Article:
Michigan’s adult-use cannabis market presented a win-win for retailers and shoppers alike in August. For cultivators and wholesalers? Maybe not so much.
Not only did last month feature a record of $189.4 million in adult-use sales statewide, but customer wallets benefitted from an all-time low price of $116.84 per ounce on average for dried flower, according to data released Sept. 14 from the state’s Cannabis Regulatory Agency (CRA).
Through the first eight months of 2022, licensed adult-use retailers recorded $1.25 billion in statewide sales, representing a 56% increase from the same eight-month period last year.
An uptick in demand has been the main driver of that sales growth. For instance, in August 2022, licensed retailers sold more than 49,000 pounds of dried flower to adult-use customers statewide, representing a 186% increase from the 17,150 pounds sold in August 2021.
So, despite the average price per ounce at retail dropping more than 47% from August 2021 to August 2022, overall sales figures have increased by nearly 51% because more products are being moved across the counter and into the bags of those 21 and older.
But with prices dipping to record lows, smaller growers told state regulators during the CRA’s quarterly meeting Sept. 14 in Lansing that they worry larger operators are in a “race to the bottom,” which is making it more and more difficult to compete for certain industry players, MLive.com reported.
One of the complaints from commenters at the meeting was in regard to special “excess grower” licenses, which allow bigger businesses to exceed a 10,000-plant limit with an extra 2,000 plants. At the end of August, there were 125 active excess grower licenses held by 25 businesses that cumulatively were able to grow a total of 250,000 extra plants at one time, according to CRA’s monthly report.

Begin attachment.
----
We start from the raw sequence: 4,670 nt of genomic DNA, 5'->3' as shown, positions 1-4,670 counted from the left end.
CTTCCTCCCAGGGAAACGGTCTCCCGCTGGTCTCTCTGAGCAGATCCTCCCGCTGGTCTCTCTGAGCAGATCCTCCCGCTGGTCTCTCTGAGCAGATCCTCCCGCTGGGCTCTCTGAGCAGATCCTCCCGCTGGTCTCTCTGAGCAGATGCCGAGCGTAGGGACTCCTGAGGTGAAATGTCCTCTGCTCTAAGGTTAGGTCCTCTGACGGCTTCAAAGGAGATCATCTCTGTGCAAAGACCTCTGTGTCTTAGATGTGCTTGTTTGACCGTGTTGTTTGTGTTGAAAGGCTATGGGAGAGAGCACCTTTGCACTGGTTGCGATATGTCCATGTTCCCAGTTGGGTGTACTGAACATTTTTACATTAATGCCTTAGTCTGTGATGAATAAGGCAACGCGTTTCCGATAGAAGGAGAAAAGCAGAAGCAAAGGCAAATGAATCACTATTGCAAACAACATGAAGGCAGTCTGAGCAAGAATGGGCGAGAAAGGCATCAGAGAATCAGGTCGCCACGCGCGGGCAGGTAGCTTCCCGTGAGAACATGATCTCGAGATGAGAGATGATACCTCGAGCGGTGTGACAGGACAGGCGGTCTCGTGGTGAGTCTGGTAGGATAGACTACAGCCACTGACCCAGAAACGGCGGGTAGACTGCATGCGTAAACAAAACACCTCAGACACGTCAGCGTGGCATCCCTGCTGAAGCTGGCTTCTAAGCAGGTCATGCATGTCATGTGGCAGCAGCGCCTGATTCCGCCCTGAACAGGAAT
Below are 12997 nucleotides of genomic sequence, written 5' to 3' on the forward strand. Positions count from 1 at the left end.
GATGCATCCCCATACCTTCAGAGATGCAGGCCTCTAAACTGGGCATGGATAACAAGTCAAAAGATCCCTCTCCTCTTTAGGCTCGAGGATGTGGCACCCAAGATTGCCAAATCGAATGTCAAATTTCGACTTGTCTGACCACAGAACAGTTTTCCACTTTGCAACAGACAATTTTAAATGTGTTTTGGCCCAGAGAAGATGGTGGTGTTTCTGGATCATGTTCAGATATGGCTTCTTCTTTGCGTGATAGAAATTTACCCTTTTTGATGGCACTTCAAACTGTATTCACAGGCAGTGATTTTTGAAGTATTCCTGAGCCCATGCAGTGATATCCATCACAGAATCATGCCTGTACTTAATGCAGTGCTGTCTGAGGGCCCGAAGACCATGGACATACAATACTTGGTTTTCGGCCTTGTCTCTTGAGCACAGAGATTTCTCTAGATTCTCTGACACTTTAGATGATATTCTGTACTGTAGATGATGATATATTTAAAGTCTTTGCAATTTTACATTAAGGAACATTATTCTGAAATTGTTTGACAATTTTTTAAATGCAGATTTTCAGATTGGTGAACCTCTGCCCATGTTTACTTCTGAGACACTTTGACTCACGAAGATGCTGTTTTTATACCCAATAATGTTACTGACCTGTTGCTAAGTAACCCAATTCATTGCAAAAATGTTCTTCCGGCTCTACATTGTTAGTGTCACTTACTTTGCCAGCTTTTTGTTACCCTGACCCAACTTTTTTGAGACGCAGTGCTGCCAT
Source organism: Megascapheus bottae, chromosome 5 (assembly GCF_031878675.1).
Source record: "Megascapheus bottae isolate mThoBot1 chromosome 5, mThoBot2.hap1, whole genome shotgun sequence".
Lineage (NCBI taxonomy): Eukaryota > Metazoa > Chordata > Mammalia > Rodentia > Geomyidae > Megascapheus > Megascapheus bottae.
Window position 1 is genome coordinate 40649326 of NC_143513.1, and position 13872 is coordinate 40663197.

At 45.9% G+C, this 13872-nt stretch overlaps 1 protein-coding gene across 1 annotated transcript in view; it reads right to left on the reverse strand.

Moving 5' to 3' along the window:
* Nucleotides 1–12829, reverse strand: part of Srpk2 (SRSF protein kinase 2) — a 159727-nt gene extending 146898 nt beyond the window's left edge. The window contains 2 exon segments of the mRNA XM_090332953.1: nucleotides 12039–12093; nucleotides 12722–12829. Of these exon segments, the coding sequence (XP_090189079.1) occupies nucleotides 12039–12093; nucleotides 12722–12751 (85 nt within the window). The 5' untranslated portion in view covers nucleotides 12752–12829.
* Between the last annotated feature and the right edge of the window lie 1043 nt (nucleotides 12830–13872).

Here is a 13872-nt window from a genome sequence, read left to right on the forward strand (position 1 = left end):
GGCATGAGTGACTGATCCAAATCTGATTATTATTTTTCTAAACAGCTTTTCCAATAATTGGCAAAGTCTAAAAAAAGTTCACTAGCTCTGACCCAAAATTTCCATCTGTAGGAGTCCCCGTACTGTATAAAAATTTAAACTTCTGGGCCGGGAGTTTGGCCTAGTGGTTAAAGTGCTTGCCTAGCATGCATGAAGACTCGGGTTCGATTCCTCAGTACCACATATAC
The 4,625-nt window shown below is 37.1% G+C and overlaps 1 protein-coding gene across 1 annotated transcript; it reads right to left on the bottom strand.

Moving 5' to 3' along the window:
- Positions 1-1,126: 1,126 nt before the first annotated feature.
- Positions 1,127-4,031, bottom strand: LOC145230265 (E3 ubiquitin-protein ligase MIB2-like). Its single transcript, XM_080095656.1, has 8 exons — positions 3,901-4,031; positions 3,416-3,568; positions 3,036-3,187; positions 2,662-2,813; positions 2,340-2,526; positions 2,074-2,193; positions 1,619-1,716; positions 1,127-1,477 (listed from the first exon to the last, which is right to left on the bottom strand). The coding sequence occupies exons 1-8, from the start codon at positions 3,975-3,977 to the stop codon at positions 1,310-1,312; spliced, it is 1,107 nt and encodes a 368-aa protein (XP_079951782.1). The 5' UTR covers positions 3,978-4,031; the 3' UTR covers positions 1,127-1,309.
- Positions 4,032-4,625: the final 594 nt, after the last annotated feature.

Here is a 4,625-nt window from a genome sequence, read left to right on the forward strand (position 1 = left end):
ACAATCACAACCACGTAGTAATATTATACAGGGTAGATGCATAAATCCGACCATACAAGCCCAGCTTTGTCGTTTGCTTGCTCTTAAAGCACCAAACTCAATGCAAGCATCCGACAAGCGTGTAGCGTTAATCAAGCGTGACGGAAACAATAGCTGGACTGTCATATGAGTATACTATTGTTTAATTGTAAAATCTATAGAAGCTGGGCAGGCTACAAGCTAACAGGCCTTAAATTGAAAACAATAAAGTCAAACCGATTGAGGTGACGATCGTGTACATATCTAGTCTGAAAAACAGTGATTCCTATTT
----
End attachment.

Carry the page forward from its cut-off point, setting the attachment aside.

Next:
Several commenters at the meeting called for a licensing moratorium on grow licenses in the 3-year-old market, including George Lynch, the owner of Simplicity Farms, a start-up in Niles, Mich., focused on small-batch quality cannabis from a 30,000-square-foot facility.
“It’s a race to the bottom,” Lynch said at the meeting. “There’s no end to it that we can see. It looks like it’s just going to get cheaper and cheaper and more and more flower every day.”
But commenters neglected to recognize that the total flower supply in the statewide inventory has actually decreased slightly in the past three months amidst the demand hikes at retail, according to data from CRA’s monthly reports.
And the increase in demand is not just for flower.
Licensed adult-use retailers sold nearly 4,800 pounds of vape cartridges—the second-biggest sales category in the state—in August 2022, representing a 173% increase from the 1,756 pounds sold in August 2021.
Also, dispensary operators sold nearly 210,000 pounds of infused edibles to adult-use customers in August 2022, representing an 82% increase from the 115,000 pounds sold in August 2021.
While Michigan is a newer adult-use market—with commercial sales launching in Dec. 2019—it has been well established in the space, as it was the 13th state to legalize medical cannabis after voters passed the Medical Marijuana Act in November 2008.
Ashley Hubbard, the director of cultivation of a fully aeroponic facility for Rair Systems, a vertically integrated Michigan operator, took time to dive into the make-up of the state’s consumer market during a recent webinar hosted by Cannabis Business Times.